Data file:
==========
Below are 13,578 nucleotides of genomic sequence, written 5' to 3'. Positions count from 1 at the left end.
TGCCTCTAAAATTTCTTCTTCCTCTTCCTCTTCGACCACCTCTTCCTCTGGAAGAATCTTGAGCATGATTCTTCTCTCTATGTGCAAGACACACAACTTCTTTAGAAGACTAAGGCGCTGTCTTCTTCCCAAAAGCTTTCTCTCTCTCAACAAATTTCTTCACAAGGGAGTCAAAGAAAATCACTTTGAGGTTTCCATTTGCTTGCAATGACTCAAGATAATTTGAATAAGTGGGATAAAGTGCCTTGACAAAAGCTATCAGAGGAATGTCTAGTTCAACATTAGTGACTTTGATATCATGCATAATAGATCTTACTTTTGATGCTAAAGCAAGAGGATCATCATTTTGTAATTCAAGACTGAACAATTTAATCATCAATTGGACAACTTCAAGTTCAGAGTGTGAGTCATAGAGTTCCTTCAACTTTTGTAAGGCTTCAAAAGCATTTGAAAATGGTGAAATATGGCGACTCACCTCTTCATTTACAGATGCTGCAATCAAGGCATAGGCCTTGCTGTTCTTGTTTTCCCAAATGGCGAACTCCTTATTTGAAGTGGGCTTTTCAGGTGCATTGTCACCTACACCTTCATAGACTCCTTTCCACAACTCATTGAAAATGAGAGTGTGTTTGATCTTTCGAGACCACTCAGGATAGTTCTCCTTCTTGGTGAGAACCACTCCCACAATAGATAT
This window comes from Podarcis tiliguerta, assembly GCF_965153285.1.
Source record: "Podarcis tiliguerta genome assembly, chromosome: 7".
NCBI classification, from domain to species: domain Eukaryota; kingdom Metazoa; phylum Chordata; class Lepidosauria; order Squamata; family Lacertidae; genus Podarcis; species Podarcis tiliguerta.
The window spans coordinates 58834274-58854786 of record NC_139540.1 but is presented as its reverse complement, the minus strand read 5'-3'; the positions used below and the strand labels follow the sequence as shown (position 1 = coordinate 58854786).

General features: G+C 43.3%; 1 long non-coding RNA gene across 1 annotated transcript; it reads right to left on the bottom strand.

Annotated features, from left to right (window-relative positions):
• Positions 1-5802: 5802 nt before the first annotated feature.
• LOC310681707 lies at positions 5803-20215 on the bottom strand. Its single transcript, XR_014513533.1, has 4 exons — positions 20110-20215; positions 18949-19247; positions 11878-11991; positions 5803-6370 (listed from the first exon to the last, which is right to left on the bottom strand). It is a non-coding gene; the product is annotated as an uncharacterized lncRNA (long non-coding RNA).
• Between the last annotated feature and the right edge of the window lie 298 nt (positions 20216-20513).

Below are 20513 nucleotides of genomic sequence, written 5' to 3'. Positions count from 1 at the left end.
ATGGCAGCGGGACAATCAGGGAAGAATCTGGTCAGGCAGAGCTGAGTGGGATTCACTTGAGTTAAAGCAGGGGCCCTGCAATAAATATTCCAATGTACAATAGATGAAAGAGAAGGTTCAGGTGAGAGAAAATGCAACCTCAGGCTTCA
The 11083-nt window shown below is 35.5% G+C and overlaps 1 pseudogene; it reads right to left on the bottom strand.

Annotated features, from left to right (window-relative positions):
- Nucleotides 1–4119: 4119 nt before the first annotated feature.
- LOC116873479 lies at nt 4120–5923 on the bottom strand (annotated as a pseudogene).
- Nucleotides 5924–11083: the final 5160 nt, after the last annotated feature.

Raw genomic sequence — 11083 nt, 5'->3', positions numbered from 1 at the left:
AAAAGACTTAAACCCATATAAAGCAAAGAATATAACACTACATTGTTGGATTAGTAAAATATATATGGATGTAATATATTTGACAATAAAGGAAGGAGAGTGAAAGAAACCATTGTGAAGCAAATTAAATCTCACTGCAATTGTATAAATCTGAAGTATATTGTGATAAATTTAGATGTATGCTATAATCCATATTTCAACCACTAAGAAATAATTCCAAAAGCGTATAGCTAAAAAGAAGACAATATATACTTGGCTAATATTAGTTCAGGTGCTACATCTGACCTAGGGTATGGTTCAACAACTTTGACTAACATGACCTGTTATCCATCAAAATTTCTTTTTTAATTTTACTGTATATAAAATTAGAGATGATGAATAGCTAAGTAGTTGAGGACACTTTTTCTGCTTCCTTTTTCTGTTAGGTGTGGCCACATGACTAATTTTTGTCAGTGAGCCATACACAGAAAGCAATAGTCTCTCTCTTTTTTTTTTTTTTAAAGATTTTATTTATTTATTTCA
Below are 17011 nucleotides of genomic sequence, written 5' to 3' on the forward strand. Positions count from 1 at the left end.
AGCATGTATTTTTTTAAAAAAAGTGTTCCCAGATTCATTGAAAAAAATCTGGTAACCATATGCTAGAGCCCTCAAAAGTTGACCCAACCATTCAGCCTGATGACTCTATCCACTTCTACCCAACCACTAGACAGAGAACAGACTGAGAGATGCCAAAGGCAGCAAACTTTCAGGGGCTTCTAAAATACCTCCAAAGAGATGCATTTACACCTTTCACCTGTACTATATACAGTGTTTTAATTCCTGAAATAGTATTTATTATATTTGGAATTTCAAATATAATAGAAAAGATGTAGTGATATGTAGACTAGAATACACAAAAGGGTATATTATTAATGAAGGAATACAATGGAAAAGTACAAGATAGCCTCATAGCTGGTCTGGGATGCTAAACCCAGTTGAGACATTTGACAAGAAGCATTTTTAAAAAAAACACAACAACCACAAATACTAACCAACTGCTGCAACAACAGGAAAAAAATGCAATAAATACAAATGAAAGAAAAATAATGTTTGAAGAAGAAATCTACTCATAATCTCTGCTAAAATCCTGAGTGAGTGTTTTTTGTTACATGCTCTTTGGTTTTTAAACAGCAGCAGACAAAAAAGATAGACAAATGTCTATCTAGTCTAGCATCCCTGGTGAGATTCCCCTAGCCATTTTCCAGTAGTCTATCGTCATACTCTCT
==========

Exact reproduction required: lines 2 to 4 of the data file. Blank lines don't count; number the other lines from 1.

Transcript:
TGCCTCTAAAATTTCTTCTTCCTCTTCCTCTTCGACCACCTCTTCCTCTGGAAGAATCTTGAGCATGATTCTTCTCTCTATGTGCAAGACACACAACTTCTTTAGAAGACTAAGGCGCTGTCTTCTTCCCAAAAGCTTTCTCTCTCTCAACAAATTTCTTCACAAGGGAGTCAAAGAAAATCACTTTGAGGTTTCCATTTGCTTGCAATGACTCAAGATAATTTGAATAAGTGGGATAAAGTGCCTTGACAAAAGCTATCAGAGGAATGTCTAGTTCAACATTAGTGACTTTGATATCATGCATAATAGATCTTACTTTTGATGCTAAAGCAAGAGGATCATCATTTTGTAATTCAAGACTGAACAATTTAATCATCAATTGGACAACTTCAAGTTCAGAGTGTGAGTCATAGAGTTCCTTCAACTTTTGTAAGGCTTCAAAAGCATTTGAAAATGGTGAAATATGGCGACTCACCTCTTCATTTACAGATGCTGCAATCAAGGCATAGGCCTTGCTGTTCTTGTTTTCCCAAATGGCGAACTCCTTATTTGAAGTGGGCTTTTCAGGTGCATTGTCACCTACACCTTCATAGACTCCTTTCCACAACTCATTGAAAATGAGAGTGTGTTTGATCTTTCGAGACCACTCAGGATAGTTCTCCTTCTTGGTGAGAACCACTCCCACAATAGATAT
This window comes from Podarcis tiliguerta, assembly GCF_965153285.1.
Source record: "Podarcis tiliguerta genome assembly, chromosome: 7".